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The Classic Tripod Grip


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#1 troglokev

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Posted 02 August 2011 - 20:49

The four step program

Step 1: Balance the pen between your webbing and your middle finger.

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Step 2: Rest your forefinger against the pen. The pen is now stable under its own weight, with three points of contact. Test it: tip your hand away from yourself, the pen should not fall out.

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Step 3: Close thumb gently over the pen, in the natural manner. The pen will move up your knuckle a little as your hand changes shape. Let it sit where it wants to.

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Step 4: Write.

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Once you're used to holding the pen, you don't need the first couple of steps. You just pick it up. However, they are a useful exercise when you find yourself squeezing the pen too hard.

Edited by troglokev, 02 August 2011 - 21:22.


#2 777

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Posted 02 August 2011 - 21:08

Excellent tutorial! Thank you! Finally someone took the time to come out with this in picture form... Posted Image

Luckily I have been blessed with a natural perfect grip on my pens... Posted Image

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#3 troglokev

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Posted 02 August 2011 - 21:41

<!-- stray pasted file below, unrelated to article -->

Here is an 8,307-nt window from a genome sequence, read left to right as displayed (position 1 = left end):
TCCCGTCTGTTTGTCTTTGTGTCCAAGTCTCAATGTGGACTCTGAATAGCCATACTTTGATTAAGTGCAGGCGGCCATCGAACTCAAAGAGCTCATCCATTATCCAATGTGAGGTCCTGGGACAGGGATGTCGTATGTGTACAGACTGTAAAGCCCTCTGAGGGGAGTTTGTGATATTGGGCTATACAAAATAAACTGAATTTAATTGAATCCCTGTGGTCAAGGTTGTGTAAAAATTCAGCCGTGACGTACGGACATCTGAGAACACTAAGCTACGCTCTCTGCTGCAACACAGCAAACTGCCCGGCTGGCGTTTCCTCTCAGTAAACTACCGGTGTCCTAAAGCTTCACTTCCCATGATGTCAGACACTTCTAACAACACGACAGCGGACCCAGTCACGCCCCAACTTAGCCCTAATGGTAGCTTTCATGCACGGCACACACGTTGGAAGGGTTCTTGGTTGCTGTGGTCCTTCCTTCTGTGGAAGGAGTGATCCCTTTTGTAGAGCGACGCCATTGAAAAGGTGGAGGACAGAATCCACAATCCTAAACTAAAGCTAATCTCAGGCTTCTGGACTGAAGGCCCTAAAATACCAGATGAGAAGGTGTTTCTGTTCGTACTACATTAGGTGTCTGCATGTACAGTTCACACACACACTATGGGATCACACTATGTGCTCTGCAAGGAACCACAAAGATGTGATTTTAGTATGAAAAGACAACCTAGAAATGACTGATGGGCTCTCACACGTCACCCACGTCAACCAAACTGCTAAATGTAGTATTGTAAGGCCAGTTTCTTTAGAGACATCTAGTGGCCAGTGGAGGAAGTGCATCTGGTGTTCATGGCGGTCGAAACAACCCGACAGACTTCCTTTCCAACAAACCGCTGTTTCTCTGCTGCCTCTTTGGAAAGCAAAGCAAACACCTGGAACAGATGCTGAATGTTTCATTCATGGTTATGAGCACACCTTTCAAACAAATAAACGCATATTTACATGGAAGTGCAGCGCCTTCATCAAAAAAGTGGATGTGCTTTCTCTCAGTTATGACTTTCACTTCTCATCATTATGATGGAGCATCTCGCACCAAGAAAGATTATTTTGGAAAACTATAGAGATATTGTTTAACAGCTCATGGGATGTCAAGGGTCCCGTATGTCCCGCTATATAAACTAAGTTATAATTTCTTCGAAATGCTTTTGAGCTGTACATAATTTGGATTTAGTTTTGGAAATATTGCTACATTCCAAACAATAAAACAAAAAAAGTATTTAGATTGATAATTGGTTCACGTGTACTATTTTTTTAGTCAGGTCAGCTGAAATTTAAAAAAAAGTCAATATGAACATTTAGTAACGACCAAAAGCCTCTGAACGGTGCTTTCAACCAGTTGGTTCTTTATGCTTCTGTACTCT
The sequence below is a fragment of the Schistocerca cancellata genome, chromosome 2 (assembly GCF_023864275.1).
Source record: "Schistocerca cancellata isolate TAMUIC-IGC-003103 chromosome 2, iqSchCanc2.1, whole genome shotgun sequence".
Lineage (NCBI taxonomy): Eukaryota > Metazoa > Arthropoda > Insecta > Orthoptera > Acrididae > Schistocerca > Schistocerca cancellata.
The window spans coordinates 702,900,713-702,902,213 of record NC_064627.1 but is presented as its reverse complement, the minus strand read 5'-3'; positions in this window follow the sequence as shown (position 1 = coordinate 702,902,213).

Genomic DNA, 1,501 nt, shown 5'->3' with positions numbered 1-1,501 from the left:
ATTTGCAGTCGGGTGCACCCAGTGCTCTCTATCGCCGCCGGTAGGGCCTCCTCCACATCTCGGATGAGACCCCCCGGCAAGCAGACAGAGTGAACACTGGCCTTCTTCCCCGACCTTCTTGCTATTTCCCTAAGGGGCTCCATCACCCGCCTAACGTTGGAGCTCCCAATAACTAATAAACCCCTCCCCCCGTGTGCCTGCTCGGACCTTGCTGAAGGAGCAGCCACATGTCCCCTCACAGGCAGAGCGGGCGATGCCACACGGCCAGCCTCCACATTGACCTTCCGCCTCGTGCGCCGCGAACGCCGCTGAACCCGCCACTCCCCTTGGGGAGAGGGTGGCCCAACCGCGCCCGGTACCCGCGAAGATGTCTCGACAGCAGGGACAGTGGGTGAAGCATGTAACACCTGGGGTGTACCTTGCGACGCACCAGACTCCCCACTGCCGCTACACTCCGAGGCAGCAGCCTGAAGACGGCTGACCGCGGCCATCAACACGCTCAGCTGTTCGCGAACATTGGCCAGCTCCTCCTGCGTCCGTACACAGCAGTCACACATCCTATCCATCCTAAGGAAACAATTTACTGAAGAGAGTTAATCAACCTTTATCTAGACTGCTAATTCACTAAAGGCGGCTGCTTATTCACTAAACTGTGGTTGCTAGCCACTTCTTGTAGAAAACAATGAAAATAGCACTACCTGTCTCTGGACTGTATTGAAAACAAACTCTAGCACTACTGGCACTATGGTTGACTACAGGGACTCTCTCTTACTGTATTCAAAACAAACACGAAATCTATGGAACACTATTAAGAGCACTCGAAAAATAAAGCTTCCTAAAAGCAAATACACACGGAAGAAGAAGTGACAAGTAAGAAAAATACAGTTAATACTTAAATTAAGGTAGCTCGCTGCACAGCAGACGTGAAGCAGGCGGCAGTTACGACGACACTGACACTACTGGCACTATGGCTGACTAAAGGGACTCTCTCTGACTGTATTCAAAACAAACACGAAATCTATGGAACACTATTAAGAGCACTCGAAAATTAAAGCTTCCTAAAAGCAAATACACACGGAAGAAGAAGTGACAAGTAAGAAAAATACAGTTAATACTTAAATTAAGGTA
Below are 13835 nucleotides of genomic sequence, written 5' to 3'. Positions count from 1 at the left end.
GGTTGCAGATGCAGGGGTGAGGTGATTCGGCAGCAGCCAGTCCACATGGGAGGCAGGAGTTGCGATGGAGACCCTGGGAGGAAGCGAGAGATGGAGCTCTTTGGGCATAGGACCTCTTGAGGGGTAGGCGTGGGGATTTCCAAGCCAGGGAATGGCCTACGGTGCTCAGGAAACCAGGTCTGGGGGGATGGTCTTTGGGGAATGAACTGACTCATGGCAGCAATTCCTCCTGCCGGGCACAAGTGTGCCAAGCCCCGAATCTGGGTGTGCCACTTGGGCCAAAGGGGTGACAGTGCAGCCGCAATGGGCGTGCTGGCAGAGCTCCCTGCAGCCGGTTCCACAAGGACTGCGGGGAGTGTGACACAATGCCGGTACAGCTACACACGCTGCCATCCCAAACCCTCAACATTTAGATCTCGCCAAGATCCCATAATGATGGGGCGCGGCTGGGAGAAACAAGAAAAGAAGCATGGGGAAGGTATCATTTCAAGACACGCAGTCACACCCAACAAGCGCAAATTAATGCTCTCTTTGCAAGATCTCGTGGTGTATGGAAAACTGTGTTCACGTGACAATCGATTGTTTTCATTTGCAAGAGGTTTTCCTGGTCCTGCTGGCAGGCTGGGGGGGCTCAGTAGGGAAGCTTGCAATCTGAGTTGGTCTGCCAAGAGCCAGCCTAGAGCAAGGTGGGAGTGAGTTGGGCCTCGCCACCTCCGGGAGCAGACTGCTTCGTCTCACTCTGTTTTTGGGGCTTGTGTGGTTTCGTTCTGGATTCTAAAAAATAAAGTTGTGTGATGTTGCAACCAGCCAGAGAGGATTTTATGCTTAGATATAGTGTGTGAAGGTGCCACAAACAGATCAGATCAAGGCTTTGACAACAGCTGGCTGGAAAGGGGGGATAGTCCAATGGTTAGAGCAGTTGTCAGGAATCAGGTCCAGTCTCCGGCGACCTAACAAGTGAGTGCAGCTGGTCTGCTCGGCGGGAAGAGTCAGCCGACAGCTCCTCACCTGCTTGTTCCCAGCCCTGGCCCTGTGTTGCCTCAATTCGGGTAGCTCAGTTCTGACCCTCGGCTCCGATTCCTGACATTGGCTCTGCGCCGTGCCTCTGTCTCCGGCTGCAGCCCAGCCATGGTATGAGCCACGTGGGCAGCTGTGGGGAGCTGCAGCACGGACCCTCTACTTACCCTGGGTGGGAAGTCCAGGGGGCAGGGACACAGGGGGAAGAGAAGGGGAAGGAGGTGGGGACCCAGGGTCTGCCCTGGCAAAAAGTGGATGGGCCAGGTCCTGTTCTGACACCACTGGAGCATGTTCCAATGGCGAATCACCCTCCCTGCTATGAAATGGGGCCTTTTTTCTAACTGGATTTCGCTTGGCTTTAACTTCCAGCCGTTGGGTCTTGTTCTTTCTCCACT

A variation on the above is to move the forefinger on top of the pen. This is useful to control flex, for pens that have it, and scripts that use it. I prefer the classic grip for general writing.

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Edited by troglokev, 02 August 2011 - 21:43.


#4 Desertsnowman

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Posted 02 August 2011 - 21:45

Neet- Could you demonstrate the much mentioned "Death Grip" ?

a never mind I just saw a previous post.

Edited by Desertsnowman, 02 August 2011 - 21:51.


#5 Redbarchettayyz

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Posted 03 August 2011 - 02:28

Thank you so much for this! My first fountain pen came in today, and this little tutorial has been very helpful!
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#6 andybiotic

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Posted 03 August 2011 - 03:04

hmm... Interesting, my thumb is a bit lower in the grip, it is near or at the same level as the index finger (at the section), I find that it is easier to control the pen... Thanks for the demonstration! :thumbup:

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I hope that is still the tripod! :hmm1: Hey, a tripod needs all three legs at equal lengths to stand balanced! :roflmho:

Excuse my fingernail on the pinky... :embarrassed_smile:

By the way, this is how I used to hold pens, and still do sometimes... with pencils when sketching :embarrassed_smile: ) This is my version, if not THE version of death grip, note the blood shot index finger tip:

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Edited by andybiotic, 04 August 2011 - 00:57.

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#7 backsideslappy

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Posted 03 August 2011 - 03:22

I am pleased to see that my grip is, and has been for some time, quite in line with the tripod. My sister, however, has a terrible case of death grip. I imagine that the Lamy Safari would be a particularly useful tool to get rid of death-gripping, as the countours would make it most difficult.